Mosques, streets quiet as Indonesia’s capital tightens rules

A man prays at an empty mosque in Jakarta, Indonesia, Friday, April 10, 2020. (AP)
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Updated 10 April 2020

Mosques, streets quiet as Indonesia’s capital tightens rules

  • President Joko Widodo has ruled out a complete lockdown for the country
  • Indonesia now has more than 3,500 confirmed coronavirus patients

JAKARTA, Indonesia: Mosques usually filled for Friday prayers and streets normally clogged with cars and motorcycles were empty as authorities in Indonesia’s capital enforced stricter measures to halt the spread of the new coronavirus after deaths spiked in the past week.

Under the new measures that went into effect Friday, Jakarta’s mosques have been closed, as have shopping malls, restaurants and parks. Cars can only carry a maximum of three people, while motorcyclists can no longer carry passengers. Public transportation will now run at half-capacity and stop at dusk.

“There are no buses now,” said Siti Maharani, who lost her job at a now closed Jakarta mall and was trying to return to her home town. “This pandemic crisis makes life more difficult.”

The new measures come as pressure builds on President Joko Widodo to do more to stop the spread of the virus in this country of nearly 270 million people, the world’s fourth most populous.

Widodo has ruled out a complete lockdown for the country, citing Indonesian’s cultural characteristics, lack of discipline and the potential economic damage. Instead he has pushed forward with social distancing measures — including a countrywide request for people to stay home — and plans for widespread testing, though the latter has proven difficult due to the country’s ability to process only a few hundred of the most accurate tests a day.

That has put him at odds with Jakarta Gov. Anies Baswedan, who has been seeking tougher, enforceable restrictions amid growing concerns about undetected cases in this metropolitan area that’s home to 30 million people. The Health Ministry finally agreed to Baswedan’s request for widespread social restrictions on Wednesday.

“I know this policy is hard enough to carry out,” Baswedan said late Thursday night. “But this was made to save lives and break the chain of coronavirus transmission.”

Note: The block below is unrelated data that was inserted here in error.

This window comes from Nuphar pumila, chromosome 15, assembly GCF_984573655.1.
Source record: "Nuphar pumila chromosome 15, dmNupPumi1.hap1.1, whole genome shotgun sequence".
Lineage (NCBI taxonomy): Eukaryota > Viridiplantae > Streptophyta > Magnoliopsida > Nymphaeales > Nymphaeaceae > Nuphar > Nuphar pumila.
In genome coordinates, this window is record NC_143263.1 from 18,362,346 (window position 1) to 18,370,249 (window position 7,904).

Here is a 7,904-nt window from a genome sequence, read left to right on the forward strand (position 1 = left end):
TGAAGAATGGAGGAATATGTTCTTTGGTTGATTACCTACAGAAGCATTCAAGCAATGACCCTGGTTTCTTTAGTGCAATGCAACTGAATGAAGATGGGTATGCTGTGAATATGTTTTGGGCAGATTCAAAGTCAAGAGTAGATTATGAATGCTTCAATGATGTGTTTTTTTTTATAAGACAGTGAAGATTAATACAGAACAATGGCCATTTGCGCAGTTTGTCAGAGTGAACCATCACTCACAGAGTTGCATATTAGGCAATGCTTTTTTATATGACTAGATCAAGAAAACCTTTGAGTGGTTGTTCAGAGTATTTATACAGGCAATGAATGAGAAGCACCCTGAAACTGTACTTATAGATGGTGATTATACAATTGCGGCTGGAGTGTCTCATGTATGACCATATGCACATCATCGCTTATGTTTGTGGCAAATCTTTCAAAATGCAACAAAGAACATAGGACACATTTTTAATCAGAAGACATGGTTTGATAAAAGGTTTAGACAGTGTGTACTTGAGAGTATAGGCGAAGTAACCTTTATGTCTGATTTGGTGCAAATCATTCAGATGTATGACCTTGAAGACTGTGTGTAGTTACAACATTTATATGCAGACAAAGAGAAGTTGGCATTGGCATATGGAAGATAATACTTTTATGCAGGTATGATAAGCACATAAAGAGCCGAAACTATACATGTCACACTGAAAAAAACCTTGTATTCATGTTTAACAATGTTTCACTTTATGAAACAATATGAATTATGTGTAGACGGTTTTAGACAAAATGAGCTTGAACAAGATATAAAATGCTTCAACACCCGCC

Indonesia was one of the last countries in Asia to report a case of the virus. Various Indonesian officials attributed the lack of cases to everything from the population’s piousness to the country’s weather, though experts say it was more likely a lack of testing and the virus was spreading all along.

Finally last month a number of clusters emerged, including one linked to a gathering at a Jakarta mosque in which 73 of about 150 worshippers tested positive.

The virus deaths of six dentists who had unknowingly treated infected patients increased public suspicion about the real number of cases, So too did an unexplained surge in burials in Jakarta last month, when 4,400 people were buried, 40% more than any month in the past two years.

Indonesia now has more than 3,500 confirmed infections, more than 1,750 of those in the capital. Of the country’s 306 virus deaths, 154 have been in Jakarta.

Health workers have warned hospitals could be overwhelmed shortly, while rights groups have called on the government to provide more safety gear for medical personnel following the deaths of at least 19 doctors and six nurses from the virus.

The new measures in Jakarta, which will be reevaluated every two weeks, give authorities more power to press people to stay at home and force businesses to close.

Police have the power to dismiss any event with more than five participants. Violators will face up to one year in jail and a 100 million rupiah ($6,350) fine.

On the first day of the measure, churches livestreamed services for Good Friday and were planning to do so for Easter Sunday in Jakarta.

The government’s nonbinding stay-at-home request for everyone across this nation of 17,000 islands has already taken an economic toll. Manpower Ministry data released

Friday showed that 1.4 million workers in both the formal and informal sectors have either been told to stay home or have been laid off.

There are concerns that many those put out of work in Jakarta could return to their hometowns in other provinces and potentially bring the virus with them.

Widodo has banned all civil servants, police, soldiers and employees of state-owned companies from returning to their hometowns to celebrate the end of Ramadan.

He said cash handouts would go to poor families to persuade them to stay in Jakarta, but he couldn’t stop them from leaving.